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Gerontology Nursing Leader Joins U.Va. Nursing School

March , 2003-- Graying baby-boomers will increase Virginia’s elderly population by 25 percent by 2025 — five years earlier than national projections. They will need a cadre of specialized nurses, but the current nursing shortage raises concerns about resources that will be available to meet this need.

At the University of Virginia School of Nursing, leaders are being trained to meet the growing demand for geriatric nursing care, and the school now has a well-known gerontological nurse practitioner to help build the program.

Courtney Lyder, a geriatric specialist, joined the Nursing School faculty in January from Yale University.

Lyder, the first to hold the U.Va. Medical Center Professorship in Nursing, will combine clinical research, practice and teaching, and will continue the gerontological nursing research he has been involved with since 1991. Through a Web-based geriatric program, he will provide training for faculty across the nation. Lyder has also selected U.Va. as one of three sites to study advancements in chronic wound care of the elderly.

In addition, Lyder will be part of an interdisciplinary Institute on Aging being formed at U.Va. The institute’s goals include promoting health and independence for older people through collaborations among researchers, scholars and health care professionals in several U.Va. schools, including Medicine, Nursing, Law, Arts & Sciences, Business and Education. Lyder is among 100 faculty and staff in disciplines across Grounds who will work together on issues and care related to aging.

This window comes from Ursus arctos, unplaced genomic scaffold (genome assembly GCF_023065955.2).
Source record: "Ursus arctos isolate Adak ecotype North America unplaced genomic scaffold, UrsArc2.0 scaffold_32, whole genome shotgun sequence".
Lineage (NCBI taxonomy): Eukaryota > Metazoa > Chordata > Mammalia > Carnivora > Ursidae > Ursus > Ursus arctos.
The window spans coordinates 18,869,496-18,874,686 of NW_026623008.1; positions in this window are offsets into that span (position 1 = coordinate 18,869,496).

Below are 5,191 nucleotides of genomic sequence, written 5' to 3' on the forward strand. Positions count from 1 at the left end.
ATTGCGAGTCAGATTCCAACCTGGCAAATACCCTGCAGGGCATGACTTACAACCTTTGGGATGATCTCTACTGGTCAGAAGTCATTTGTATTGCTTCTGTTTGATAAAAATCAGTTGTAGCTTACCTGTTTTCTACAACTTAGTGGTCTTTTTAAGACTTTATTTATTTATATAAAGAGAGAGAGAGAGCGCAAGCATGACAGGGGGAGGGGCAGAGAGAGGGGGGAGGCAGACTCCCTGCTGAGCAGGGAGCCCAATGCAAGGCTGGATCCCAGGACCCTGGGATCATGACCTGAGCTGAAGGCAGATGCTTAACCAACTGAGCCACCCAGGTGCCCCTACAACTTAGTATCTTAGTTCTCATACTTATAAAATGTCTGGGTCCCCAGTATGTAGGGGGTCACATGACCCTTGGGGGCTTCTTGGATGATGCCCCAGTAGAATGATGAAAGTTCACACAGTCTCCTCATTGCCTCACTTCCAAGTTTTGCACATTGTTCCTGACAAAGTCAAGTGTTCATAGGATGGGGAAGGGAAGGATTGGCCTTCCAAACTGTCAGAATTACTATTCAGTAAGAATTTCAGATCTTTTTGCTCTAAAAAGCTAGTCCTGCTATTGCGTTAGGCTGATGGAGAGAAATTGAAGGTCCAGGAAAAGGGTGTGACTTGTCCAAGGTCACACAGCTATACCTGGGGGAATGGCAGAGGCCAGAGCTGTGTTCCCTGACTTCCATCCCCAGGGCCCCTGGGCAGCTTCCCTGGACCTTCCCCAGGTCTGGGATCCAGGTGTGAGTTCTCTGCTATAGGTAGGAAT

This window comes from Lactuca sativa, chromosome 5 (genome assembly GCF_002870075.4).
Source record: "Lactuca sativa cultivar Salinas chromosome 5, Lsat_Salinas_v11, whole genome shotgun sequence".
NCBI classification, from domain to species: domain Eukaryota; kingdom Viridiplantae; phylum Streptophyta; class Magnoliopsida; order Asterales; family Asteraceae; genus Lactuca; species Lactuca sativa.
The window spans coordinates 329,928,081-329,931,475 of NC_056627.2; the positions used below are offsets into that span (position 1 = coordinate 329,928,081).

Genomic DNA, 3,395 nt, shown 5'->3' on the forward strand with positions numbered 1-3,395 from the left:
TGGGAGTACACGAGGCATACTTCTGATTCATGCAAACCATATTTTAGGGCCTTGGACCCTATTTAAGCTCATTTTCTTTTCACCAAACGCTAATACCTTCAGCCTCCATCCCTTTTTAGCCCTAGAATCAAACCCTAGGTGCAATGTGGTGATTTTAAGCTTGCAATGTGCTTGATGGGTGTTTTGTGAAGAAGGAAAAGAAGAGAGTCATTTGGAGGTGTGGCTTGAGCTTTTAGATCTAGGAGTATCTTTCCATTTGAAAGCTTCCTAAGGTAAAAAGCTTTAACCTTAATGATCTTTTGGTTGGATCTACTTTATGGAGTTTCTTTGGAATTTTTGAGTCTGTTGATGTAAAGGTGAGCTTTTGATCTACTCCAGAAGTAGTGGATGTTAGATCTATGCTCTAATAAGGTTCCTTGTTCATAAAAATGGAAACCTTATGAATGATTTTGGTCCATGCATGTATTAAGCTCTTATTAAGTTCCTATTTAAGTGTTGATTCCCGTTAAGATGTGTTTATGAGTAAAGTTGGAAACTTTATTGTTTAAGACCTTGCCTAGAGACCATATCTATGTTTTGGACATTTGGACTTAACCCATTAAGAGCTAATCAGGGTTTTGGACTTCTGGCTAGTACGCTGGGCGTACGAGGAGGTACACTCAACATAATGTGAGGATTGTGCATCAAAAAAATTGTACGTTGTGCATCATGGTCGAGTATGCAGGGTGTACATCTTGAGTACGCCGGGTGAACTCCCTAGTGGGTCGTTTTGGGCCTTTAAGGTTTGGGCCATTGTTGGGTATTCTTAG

“Lyder brings to this group of committed professionals significant talent and experience, not only in the general care of older adults but more particularly in chronic wound care,” said nursing Dean Jeanette Lancaster.

“In the short time that I have known Dr. Lyder, I have been impressed with his commitment to the health care and health promotion needs of older adults—his practical understanding of what will make their lives more gratifying, his ability to partner with others and his enormous energy and enthusiasm for making the care of older adults at the University of Virginia the very best possible,” Lancaster said.

Lyder said, “I will play a key role in developing educational programs in gerontology, establishing partnerships with community agencies and in the important work with foundations and corporations that have a keen interest in the health of older adults.

“I am looking forward to helping health professionals know how to most effectively provide this care.”

Contact: Katherine Thompson Jackson, (434) 924-3629

FOR ADDITIONAL INFORMATION: Contact the Office of University Relations at (434) 924-7116. Television reporters should contact the TV News Office at (434) 924-7550.

SOURCE: U.Va. News Services


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